Where Google Moved Your Digital Cheese

May 28, 2013

Anyone who’s been in the corporate world within the past decade-and-a-half has likely been exposed at some point to Who Moved My Cheese?: An Amazing Way to Deal with Change in Your Work and in Your Life, a slender allegory by Spencer Johnson about dealing with change, summarized by Wikipedia as a tale featuring:

Who-Moved-My-Cheese“Four characters: two mice, ‘Sniff’ and ‘Scurry,’ and two littlepeople, miniature humans in essence, ‘Hem’ and ‘Haw.’ They live in a maze, a representation of one’s environment, and look for cheese, representative of happiness and success. Initially without cheese, each group, the mice and humans, paired off and traveled the lengthy corridors searching for cheese. One day both groups happen upon a cheese-filled corridor at ‘Cheese Station C.’ Content with their find, the humans establish routines around their daily intake of cheese, slowly becoming arrogant in the process.”

When the cheese eventually runs out, the mice and the miniature human characters deal with their new cheese-less situation in different ways. The mice, “Noticing the cheese supply dwindling… have mentally prepared beforehand for the arduous but inevitable task of finding more cheese.” The humans struggle more with their reality: “Angered and annoyed, Hem demands, ‘Who moved my cheese?’…Starting to realize the situation at hand, Haw thinks of a search for new cheese. But Hem is dead set in his victimized mindset and dismisses the proposal.” The point of the tale is to promote productive approaches to dealing with change.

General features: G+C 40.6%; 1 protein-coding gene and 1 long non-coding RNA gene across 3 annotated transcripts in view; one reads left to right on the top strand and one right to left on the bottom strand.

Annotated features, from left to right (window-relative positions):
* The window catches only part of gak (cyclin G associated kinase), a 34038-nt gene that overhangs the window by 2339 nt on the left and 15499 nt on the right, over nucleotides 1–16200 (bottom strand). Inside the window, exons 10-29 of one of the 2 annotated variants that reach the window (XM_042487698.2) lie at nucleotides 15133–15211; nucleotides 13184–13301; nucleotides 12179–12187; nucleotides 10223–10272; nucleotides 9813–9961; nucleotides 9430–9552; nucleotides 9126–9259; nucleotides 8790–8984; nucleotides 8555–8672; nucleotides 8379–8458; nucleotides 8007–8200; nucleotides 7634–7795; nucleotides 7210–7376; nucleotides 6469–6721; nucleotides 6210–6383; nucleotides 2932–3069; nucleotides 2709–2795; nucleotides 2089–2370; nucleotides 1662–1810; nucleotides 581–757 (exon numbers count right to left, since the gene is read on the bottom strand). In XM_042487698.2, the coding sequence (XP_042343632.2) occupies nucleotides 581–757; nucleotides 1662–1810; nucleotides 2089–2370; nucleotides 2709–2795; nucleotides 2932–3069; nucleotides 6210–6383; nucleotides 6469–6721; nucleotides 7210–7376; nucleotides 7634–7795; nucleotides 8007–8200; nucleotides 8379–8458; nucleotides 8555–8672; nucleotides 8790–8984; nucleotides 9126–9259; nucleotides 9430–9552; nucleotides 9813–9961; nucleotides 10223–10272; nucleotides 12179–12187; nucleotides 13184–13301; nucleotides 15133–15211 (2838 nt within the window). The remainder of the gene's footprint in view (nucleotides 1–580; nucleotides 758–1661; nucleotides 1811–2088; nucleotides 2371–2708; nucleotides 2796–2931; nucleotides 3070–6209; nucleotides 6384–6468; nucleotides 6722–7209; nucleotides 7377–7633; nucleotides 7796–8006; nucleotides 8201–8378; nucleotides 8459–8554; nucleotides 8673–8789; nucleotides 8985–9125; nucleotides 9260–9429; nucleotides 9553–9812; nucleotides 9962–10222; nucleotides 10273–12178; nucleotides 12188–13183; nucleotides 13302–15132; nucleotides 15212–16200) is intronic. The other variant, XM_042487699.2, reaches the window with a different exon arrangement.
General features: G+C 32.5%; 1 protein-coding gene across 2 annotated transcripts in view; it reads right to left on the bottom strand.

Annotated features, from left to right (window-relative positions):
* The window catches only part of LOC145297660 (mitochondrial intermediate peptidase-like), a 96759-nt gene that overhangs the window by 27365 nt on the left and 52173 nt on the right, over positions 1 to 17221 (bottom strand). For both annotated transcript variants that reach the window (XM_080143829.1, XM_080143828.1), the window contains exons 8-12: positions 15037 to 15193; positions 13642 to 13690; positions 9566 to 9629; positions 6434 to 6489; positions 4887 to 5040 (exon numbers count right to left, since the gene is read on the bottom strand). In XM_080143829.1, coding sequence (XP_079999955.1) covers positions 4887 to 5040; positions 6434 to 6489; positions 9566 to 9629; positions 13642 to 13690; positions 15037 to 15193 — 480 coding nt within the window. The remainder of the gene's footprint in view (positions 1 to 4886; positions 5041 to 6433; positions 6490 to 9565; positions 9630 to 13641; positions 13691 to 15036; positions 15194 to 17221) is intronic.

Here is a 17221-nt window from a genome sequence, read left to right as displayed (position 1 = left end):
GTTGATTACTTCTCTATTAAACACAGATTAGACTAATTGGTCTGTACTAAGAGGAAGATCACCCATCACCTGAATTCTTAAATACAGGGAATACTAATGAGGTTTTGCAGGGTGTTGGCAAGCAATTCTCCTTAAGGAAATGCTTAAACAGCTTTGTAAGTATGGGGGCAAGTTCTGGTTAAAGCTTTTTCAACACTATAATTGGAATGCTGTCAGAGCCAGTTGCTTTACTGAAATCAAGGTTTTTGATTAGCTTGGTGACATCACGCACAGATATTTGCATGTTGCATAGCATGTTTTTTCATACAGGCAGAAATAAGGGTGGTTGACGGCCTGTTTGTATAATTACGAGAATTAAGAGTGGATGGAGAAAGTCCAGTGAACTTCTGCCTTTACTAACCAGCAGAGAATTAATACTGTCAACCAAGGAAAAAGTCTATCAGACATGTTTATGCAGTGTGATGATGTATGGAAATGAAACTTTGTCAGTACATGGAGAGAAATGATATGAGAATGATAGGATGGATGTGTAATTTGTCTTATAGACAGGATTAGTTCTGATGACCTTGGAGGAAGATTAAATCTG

With its Panda and Penguin algorithm updates over the past couple of years, and most notably the recent Penguin 2.0 update, Google has been busy moving the cheese for many marketers, webmasters and SEO professionals.

SEO practitioners who cling to outmoded tactics like keyword stuffing and link buying are likely to react like Hem, feeling victimized by their loss of cheese. Same goes for those SEO software and service providers still tout their ability to help create thousands of links through link exchange partners.

On the other hand, SEO pros who’ve always practiced white hat tactics are like the mice in the story; though they may still have a lot of work to do, they are well prepared to find new cheese. For the many who have seen their rankings and traffic devoured by Penguin, here are three places to look for new cheese.

Content marketing. This is where Matt Cutts officially says you should look for new SEO cheese. Produce great content, it will attract “natural” links, and your site will end up on page one of Google. The problem, of course, is that in highly competitive search term markets—like marketing automation, real estate, auto repair, social media monitoring, or SEO services—no matter how compelling or unique your content is, it’s unlikely to be seen (and therefore to attract links) if it doesn’t rank on page one of Google, and it’s unlikely to rank highly if it doesn’t have a lot of relevant, high-quality inbound links. Call this Catch-22 cheese.

The point isn’t that producing helpful content isn’t a fantastic idea, only that content marketing is not enough. In this way, Penguin seems to favor the same publications, A-list blogs, and name-brand websites that already dominate most searches.